COPD and Exercise

COPD and Exercise

 

COPD is a progressive lung disease that causes persistent airway obstruction. This can happen because of emphysema, or chronic bronchitis. A COPD sufferer will have a lot of difficulty in breathing and may have a chronic cough or wheezing. Other signs and symptoms include reduced lung elastic recoil and limitation in air flow; breathing will become much harder to do; the breathing muscles will become weak because of hyperinflation, which overly stresses these muscles; and other ventilation-related signs. People with COPD will have difficulty in emptying their lungs and impaired gas exchange in emphysema because of destruction of the alveolar-capillary membrane.

However, exercise can improve the use of oxygen, exercise (work) capacity, and can lower the anxiety level of COPD patients. Some of the direct benefits of exercise in this case include:

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The Role of Aerobic Exercise in the Management of Obstructive Sleep Apnea

 


Obstructive Sleep Apnea (OSA) is a common condition involving an obstructed airway and impaired breathing. Frequent side effects include snoring, pauses in breathing during the night, and sleepiness during the day. There is also a significant increase in hypertension, atrial fibrillation, stroke, and coronary artery disease. The consequences can be huge, and life-threatening.

Many patients with OSA are treated with a Continuous Positive Airway Pressure machine (CPAP), with good results. But exercise has an important role to play in the management of this condition.

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Lower Back Pain

 Lower Back Pain

 

Lower back pain, or LBP, is an extremely common problem. It has a  wide variety of causes, and may come on suddenly, or gradually. The pain can stem from muscles, joints, or discs. It may be as a result of sudden trauma, or be a repetitive motion injury.

 It may seem trivial to say that someone has LBP, but this common complaint can cause loss of work, a spike in use of health care services, depression, family strain, and lack of self-esteem. Imagine being in pain all the time - it's very draining.

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Exercising with Osteoarthritis (OA)

People who struggle with OA often find themselves unable to do the kinds of exercise they have done for many years. The consequences of not exercising because OA may include weight gain, osteoporosis, muscle atrophy, and loss of flexibility.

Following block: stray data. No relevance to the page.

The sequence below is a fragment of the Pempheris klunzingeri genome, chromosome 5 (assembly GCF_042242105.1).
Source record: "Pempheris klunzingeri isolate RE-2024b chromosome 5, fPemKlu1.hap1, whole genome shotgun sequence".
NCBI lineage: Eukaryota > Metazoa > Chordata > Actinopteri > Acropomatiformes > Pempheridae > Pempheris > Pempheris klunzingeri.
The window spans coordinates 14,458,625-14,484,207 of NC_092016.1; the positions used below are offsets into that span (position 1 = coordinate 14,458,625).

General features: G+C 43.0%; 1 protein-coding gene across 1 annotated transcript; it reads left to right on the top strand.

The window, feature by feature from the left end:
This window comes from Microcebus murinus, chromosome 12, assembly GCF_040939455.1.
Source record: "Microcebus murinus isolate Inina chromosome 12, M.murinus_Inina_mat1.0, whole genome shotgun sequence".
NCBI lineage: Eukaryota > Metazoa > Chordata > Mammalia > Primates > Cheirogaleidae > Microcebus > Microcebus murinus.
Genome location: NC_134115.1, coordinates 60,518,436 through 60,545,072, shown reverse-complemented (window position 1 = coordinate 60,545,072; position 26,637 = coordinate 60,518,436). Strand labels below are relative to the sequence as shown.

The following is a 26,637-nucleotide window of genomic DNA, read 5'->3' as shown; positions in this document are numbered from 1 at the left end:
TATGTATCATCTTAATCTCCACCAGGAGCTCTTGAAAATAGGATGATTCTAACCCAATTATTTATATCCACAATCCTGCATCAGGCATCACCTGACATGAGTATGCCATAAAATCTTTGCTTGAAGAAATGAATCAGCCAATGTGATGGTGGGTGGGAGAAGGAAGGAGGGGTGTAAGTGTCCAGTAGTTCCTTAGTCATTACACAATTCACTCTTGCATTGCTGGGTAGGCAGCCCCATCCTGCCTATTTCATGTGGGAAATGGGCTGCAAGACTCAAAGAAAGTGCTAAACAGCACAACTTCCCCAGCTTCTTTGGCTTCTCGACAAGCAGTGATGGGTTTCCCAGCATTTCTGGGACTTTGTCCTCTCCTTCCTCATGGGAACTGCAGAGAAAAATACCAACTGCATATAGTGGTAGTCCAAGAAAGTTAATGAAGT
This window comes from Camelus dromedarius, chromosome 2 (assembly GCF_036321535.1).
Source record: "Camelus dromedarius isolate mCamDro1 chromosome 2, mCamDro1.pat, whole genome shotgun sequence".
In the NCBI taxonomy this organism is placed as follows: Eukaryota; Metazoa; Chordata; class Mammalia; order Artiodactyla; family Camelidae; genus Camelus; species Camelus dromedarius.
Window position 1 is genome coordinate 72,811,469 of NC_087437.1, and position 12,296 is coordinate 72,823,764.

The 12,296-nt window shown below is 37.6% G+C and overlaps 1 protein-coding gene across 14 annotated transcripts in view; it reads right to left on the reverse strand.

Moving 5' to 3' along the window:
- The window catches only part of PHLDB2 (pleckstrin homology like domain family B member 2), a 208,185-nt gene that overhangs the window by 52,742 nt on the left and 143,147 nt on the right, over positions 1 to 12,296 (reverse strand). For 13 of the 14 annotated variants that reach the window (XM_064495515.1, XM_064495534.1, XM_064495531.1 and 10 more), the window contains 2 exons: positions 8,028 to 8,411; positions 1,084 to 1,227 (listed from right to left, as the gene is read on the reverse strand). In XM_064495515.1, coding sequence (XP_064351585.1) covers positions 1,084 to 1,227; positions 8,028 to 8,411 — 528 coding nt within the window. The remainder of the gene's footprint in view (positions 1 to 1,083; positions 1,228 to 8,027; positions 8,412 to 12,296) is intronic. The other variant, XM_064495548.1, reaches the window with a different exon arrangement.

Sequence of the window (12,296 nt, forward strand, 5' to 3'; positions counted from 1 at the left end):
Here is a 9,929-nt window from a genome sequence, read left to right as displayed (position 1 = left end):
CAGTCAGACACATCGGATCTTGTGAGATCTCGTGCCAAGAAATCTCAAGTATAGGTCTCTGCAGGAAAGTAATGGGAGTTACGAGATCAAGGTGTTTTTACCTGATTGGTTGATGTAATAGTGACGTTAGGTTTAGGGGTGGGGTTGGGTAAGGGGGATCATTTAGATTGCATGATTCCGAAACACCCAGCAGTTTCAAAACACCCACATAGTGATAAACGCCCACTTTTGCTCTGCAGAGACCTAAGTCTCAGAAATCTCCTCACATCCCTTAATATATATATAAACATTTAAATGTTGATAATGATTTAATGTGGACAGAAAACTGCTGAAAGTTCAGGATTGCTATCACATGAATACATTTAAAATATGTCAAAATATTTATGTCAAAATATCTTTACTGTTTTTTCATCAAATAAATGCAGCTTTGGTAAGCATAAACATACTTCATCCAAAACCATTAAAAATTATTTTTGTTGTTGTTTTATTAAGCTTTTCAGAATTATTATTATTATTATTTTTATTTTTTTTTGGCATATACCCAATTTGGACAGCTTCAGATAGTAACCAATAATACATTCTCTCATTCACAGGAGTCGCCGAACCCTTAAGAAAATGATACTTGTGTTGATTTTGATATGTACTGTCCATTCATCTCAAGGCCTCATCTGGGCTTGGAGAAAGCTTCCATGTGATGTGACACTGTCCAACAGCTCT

There are a number of things  that you can do to introduce exercise into a daily routine again. The first thing to do is to consult with your doctor about limits for exercise, and pain/inflammation management particular to you. Once that is set out, you should check back with your practitioner at regular intervals to review these concerns, or sooner if your condition worsens.

 

Braces that limit the range of motion (ROM) are available for knee, ankle and thumb, which may help support movement during exercise. It would be wise to consult with a physiotherapist, preferably one well versed in sports injuries and/or OA specifically, before buying a brace. He may guide you to an informed choice of brace. Some physios also do taping to reposition and support a joint before exercise.

As with any exercise program, it's important to warm up. A longer warm up period, say, 10-15 minutes of low intensity cardio, will be beneficial. After that, move on to a selection of low- or no-impact activities. Having several choices available, such as water exercise, elliptical, recumbent bicycle, yoga, and low-impact group exercise will give you options on days when the OA flares up, so you're not stuck feeling as if you can't do any exercise at all that day.

Other prep work should include getting a new pair of shoes that will absorb shock well and give arch support, to minimize the impact on knees and hips. Keep an eye on your shoes' condition and replace them as soon as they show signs of wear, or are less supportive.

 

Deb Bailey Personal Trainer - in Home (Now On-line!)
Phone: 519-572-0986
debbailey@rogers.com
Kitchener, Ontario


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